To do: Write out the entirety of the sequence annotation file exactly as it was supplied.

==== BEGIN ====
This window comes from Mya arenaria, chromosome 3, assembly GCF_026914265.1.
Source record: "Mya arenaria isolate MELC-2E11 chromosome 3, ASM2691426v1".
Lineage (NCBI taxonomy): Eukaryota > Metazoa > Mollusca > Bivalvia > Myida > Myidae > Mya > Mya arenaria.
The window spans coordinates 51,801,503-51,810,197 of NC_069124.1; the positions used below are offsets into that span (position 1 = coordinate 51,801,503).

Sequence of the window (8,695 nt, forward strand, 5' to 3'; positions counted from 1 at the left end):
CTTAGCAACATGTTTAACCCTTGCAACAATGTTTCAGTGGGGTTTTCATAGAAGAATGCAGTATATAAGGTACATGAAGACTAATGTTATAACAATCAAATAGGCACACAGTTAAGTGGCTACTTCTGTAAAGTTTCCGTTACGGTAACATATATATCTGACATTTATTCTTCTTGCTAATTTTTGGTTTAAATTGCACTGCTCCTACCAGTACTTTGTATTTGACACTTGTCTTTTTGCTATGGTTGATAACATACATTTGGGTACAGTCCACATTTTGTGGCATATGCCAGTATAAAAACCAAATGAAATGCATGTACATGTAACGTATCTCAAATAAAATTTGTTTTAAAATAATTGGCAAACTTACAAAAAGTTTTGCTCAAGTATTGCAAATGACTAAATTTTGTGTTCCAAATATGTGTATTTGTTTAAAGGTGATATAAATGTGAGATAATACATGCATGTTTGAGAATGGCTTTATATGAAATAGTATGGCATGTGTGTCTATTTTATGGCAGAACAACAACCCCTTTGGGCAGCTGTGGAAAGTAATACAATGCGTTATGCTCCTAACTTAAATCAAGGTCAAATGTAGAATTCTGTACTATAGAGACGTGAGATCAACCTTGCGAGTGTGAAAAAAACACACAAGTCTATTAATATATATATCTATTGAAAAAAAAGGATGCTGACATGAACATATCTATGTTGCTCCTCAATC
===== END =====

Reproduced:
This window comes from Mya arenaria, chromosome 3, assembly GCF_026914265.1.
Source record: "Mya arenaria isolate MELC-2E11 chromosome 3, ASM2691426v1".
Lineage (NCBI taxonomy): Eukaryota > Metazoa > Mollusca > Bivalvia > Myida > Myidae > Mya > Mya arenaria.
The window spans coordinates 51,801,503-51,810,197 of NC_069124.1; the positions used below are offsets into that span (position 1 = coordinate 51,801,503).

Sequence of the window (8,695 nt, forward strand, 5' to 3'; positions counted from 1 at the left end):
CTTAGCAACATGTTTAACCCTTGCAACAATGTTTCAGTGGGGTTTTCATAGAAGAATGCAGTATATAAGGTACATGAAGACTAATGTTATAACAATCAAATAGGCACACAGTTAAGTGGCTACTTCTGTAAAGTTTCCGTTACGGTAACATATATATCTGACATTTATTCTTCTTGCTAATTTTTGGTTTAAATTGCACTGCTCCTACCAGTACTTTGTATTTGACACTTGTCTTTTTGCTATGGTTGATAACATACATTTGGGTACAGTCCACATTTTGTGGCATATGCCAGTATAAAAACCAAATGAAATGCATGTACATGTAACGTATCTCAAATAAAATTTGTTTTAAAATAATTGGCAAACTTACAAAAAGTTTTGCTCAAGTATTGCAAATGACTAAATTTTGTGTTCCAAATATGTGTATTTGTTTAAAGGTGATATAAATGTGAGATAATACATGCATGTTTGAGAATGGCTTTATATGAAATAGTATGGCATGTGTGTCTATTTTATGGCAGAACAACAACCCCTTTGGGCAGCTGTGGAAAGTAATACAATGCGTTATGCTCCTAACTTAAATCAAGGTCAAATGTAGAATTCTGTACTATAGAGACGTGAGATCAACCTTGCGAGTGTGAAAAAAACACACAAGTCTATTAATATATATATCTATTGAAAAAAAAGGATGCTGACATGAACATATCTATGTTGCTCCTCAATC